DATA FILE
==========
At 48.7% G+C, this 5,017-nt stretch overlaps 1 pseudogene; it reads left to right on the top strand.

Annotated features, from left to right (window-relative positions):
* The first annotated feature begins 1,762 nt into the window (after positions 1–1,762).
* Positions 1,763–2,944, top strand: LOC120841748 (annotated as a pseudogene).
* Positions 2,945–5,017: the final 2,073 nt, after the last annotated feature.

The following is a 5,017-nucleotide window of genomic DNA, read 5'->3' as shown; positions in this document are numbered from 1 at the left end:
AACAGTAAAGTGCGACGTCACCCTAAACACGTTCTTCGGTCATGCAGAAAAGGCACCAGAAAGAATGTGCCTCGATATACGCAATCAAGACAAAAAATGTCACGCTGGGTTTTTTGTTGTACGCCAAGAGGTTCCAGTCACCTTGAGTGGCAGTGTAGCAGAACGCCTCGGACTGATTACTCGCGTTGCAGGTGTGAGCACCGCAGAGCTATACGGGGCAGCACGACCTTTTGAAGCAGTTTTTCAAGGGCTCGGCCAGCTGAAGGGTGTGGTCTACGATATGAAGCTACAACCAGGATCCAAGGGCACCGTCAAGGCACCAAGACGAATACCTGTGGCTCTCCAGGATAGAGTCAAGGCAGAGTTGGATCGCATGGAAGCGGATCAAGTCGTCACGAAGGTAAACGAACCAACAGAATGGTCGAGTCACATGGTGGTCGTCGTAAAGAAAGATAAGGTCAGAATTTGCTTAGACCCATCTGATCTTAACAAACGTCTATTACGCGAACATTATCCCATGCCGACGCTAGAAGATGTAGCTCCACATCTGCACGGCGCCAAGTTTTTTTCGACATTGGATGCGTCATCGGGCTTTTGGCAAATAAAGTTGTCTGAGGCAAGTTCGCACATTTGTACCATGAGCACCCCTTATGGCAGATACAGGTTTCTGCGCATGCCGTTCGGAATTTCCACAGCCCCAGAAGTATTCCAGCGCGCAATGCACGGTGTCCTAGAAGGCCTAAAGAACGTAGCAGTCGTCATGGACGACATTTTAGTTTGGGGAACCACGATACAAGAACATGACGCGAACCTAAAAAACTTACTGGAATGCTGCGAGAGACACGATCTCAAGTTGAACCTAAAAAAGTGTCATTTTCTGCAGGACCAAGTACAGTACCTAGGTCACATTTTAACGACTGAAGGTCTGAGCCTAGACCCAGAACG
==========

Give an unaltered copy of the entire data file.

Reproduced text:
At 48.7% G+C, this 5,017-nt stretch overlaps 1 pseudogene; it reads left to right on the top strand.

Annotated features, from left to right (window-relative positions):
* The first annotated feature begins 1,762 nt into the window (after positions 1–1,762).
* Positions 1,763–2,944, top strand: LOC120841748 (annotated as a pseudogene).
* Positions 2,945–5,017: the final 2,073 nt, after the last annotated feature.

The following is a 5,017-nucleotide window of genomic DNA, read 5'->3' as shown; positions in this document are numbered from 1 at the left end:
AACAGTAAAGTGCGACGTCACCCTAAACACGTTCTTCGGTCATGCAGAAAAGGCACCAGAAAGAATGTGCCTCGATATACGCAATCAAGACAAAAAATGTCACGCTGGGTTTTTTGTTGTACGCCAAGAGGTTCCAGTCACCTTGAGTGGCAGTGTAGCAGAACGCCTCGGACTGATTACTCGCGTTGCAGGTGTGAGCACCGCAGAGCTATACGGGGCAGCACGACCTTTTGAAGCAGTTTTTCAAGGGCTCGGCCAGCTGAAGGGTGTGGTCTACGATATGAAGCTACAACCAGGATCCAAGGGCACCGTCAAGGCACCAAGACGAATACCTGTGGCTCTCCAGGATAGAGTCAAGGCAGAGTTGGATCGCATGGAAGCGGATCAAGTCGTCACGAAGGTAAACGAACCAACAGAATGGTCGAGTCACATGGTGGTCGTCGTAAAGAAAGATAAGGTCAGAATTTGCTTAGACCCATCTGATCTTAACAAACGTCTATTACGCGAACATTATCCCATGCCGACGCTAGAAGATGTAGCTCCACATCTGCACGGCGCCAAGTTTTTTTCGACATTGGATGCGTCATCGGGCTTTTGGCAAATAAAGTTGTCTGAGGCAAGTTCGCACATTTGTACCATGAGCACCCCTTATGGCAGATACAGGTTTCTGCGCATGCCGTTCGGAATTTCCACAGCCCCAGAAGTATTCCAGCGCGCAATGCACGGTGTCCTAGAAGGCCTAAAGAACGTAGCAGTCGTCATGGACGACATTTTAGTTTGGGGAACCACGATACAAGAACATGACGCGAACCTAAAAAACTTACTGGAATGCTGCGAGAGACACGATCTCAAGTTGAACCTAAAAAAGTGTCATTTTCTGCAGGACCAAGTACAGTACCTAGGTCACATTTTAACGACTGAAGGTCTGAGCCTAGACCCAGAACG